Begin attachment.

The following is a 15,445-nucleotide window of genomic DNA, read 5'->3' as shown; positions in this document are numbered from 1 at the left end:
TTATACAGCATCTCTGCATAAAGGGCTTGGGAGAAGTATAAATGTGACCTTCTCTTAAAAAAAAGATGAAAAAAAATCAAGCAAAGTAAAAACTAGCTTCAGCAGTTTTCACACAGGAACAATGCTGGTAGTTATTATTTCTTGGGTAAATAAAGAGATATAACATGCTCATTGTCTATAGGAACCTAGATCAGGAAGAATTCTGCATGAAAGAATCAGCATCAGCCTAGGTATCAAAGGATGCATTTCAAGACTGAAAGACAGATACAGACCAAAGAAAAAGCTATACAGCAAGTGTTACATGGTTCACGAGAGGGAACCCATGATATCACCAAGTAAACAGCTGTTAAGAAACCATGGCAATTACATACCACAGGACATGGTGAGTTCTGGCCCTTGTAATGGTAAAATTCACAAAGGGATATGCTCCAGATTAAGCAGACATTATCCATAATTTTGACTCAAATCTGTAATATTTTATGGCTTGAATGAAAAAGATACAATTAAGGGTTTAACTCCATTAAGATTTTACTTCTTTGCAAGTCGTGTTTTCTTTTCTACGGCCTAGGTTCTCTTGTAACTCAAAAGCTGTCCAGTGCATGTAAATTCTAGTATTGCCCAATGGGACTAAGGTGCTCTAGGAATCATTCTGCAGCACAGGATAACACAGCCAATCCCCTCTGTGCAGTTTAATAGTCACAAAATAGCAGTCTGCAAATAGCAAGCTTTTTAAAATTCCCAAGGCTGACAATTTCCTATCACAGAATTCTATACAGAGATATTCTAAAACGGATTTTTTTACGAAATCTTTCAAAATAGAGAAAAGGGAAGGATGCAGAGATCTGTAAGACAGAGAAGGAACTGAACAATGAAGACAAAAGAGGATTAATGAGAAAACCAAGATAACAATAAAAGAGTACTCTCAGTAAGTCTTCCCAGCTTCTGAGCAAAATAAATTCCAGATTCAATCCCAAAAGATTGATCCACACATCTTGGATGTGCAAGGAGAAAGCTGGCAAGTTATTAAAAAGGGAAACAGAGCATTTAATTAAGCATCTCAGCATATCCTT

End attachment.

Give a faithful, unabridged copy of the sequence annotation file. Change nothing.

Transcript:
The following is a 15,445-nucleotide window of genomic DNA, read 5'->3' as shown; positions in this document are numbered from 1 at the left end:
TTATACAGCATCTCTGCATAAAGGGCTTGGGAGAAGTATAAATGTGACCTTCTCTTAAAAAAAAGATGAAAAAAAATCAAGCAAAGTAAAAACTAGCTTCAGCAGTTTTCACACAGGAACAATGCTGGTAGTTATTATTTCTTGGGTAAATAAAGAGATATAACATGCTCATTGTCTATAGGAACCTAGATCAGGAAGAATTCTGCATGAAAGAATCAGCATCAGCCTAGGTATCAAAGGATGCATTTCAAGACTGAAAGACAGATACAGACCAAAGAAAAAGCTATACAGCAAGTGTTACATGGTTCACGAGAGGGAACCCATGATATCACCAAGTAAACAGCTGTTAAGAAACCATGGCAATTACATACCACAGGACATGGTGAGTTCTGGCCCTTGTAATGGTAAAATTCACAAAGGGATATGCTCCAGATTAAGCAGACATTATCCATAATTTTGACTCAAATCTGTAATATTTTATGGCTTGAATGAAAAAGATACAATTAAGGGTTTAACTCCATTAAGATTTTACTTCTTTGCAAGTCGTGTTTTCTTTTCTACGGCCTAGGTTCTCTTGTAACTCAAAAGCTGTCCAGTGCATGTAAATTCTAGTATTGCCCAATGGGACTAAGGTGCTCTAGGAATCATTCTGCAGCACAGGATAACACAGCCAATCCCCTCTGTGCAGTTTAATAGTCACAAAATAGCAGTCTGCAAATAGCAAGCTTTTTAAAATTCCCAAGGCTGACAATTTCCTATCACAGAATTCTATACAGAGATATTCTAAAACGGATTTTTTTACGAAATCTTTCAAAATAGAGAAAAGGGAAGGATGCAGAGATCTGTAAGACAGAGAAGGAACTGAACAATGAAGACAAAAGAGGATTAATGAGAAAACCAAGATAACAATAAAAGAGTACTCTCAGTAAGTCTTCCCAGCTTCTGAGCAAAATAAATTCCAGATTCAATCCCAAAAGATTGATCCACACATCTTGGATGTGCAAGGAGAAAGCTGGCAAGTTATTAAAAAGGGAAACAGAGCATTTAATTAAGCATCTCAGCATATCCTT